Words ought to be a little wild, for they are the assault of thoughts on the unthinking
- J.M. Keynes

Sunday, 3 February 2013

UK Productivity Puzzle Explained

The Economist (The job rich depression) has again brought up the topic of UK’s productivity puzzle. Briefly, what is troubling economists is the fact that unemployment seems to be trending down but GDP is not trending up as expected. Therefore output per worker (productivity) is falling. This is not supposed to happen unless there is a large scale destruction of capital stock (eg. after a war).

One typical response has been to question the calculation of GDP and assume that it is erroneous. Either the entire value of goods and services being produced in the UK is not being calculated correctly or we have moved into some post-modern economy where GDP doesn’t capture all the “valuable” work going on in the economy. The former complaint is valid but the magnitude of the error is not enough to wholly explain the decline in productivity. The latter is pure woolly thinking. If true then the sudden break in productivity trend would imply that the crisis suddenly caused people to re-examine their lives and devote their time to creating and distributing “valuable” work for free.

Another response has been to look at the denominator and state that employment has held up due to labour hoarding. This is based on a survey of private sector employers who said that they have more staff than they need and that they wish to retain their skills base. Prima facie this seems silly as it flies in the face of reason. As the Office of National Statistics (ONS) stated in October last year, “Firms may seek to hold on to labour for a time in the hope that the downturn in activity proves short-lived, but the resulting drain on their finances is unlikely to be endured indefinitely…Labour hoarding may ease the scale of the initial fall in employment, but does not seem consistent with the strong gains in employment seen over the past nine months.” Moreover, as the Economist points out, there was no hoarding of labour in previous recessions despite stronger labour laws.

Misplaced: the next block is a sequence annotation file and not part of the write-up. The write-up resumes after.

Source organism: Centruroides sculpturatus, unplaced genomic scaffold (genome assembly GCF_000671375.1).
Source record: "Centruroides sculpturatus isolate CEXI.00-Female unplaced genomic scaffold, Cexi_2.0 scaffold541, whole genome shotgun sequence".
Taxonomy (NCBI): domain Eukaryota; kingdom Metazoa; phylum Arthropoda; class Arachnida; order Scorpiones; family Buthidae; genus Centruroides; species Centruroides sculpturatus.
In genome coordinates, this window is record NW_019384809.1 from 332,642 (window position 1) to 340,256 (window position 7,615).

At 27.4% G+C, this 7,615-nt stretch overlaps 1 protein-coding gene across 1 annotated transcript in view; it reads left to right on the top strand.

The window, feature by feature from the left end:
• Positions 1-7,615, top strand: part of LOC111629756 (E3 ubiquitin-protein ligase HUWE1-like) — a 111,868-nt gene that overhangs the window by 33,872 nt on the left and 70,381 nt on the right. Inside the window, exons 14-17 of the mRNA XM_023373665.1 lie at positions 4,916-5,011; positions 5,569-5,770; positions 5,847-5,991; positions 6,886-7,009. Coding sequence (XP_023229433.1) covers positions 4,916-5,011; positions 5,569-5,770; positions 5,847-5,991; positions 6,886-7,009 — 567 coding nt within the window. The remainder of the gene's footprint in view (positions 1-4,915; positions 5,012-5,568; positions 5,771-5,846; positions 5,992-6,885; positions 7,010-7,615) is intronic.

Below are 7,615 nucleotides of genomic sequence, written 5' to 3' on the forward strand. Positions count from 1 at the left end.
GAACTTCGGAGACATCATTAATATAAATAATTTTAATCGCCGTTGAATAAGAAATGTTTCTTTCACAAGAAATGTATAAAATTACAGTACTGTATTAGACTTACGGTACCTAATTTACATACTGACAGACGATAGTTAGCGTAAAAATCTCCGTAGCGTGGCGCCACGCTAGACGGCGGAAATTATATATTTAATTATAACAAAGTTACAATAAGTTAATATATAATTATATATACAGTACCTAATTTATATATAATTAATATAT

The unsatisfactory nature of the explanations put forward has contributed to the mystique of the productivity “puzzle”. However, the answer is fairly simple: employment has not grown hence GDP has stagnated. Despite strong headline figures which show unemployment going down, the percentage of people who are employed full-time is at an all-time low (Graph-1).

Graph 1: UK Employment Picture (Mar 1992 – Nov 2012)

Source: Office of National Statistics (ONS) Data

The relationship between the number of full-time employed and GDP is extremely close (Graph-2). The ONS report exploring the productivity puzzle (Patterson. P, The Productivity Conundrum, Explanations and Preliminary Analysis, 16-Oct-12) mentions this fact but fails to explore the implications.  

Graph-2: Decline in full-time employment explains GDP decline

Source: Office of National Statistics (ONS) Data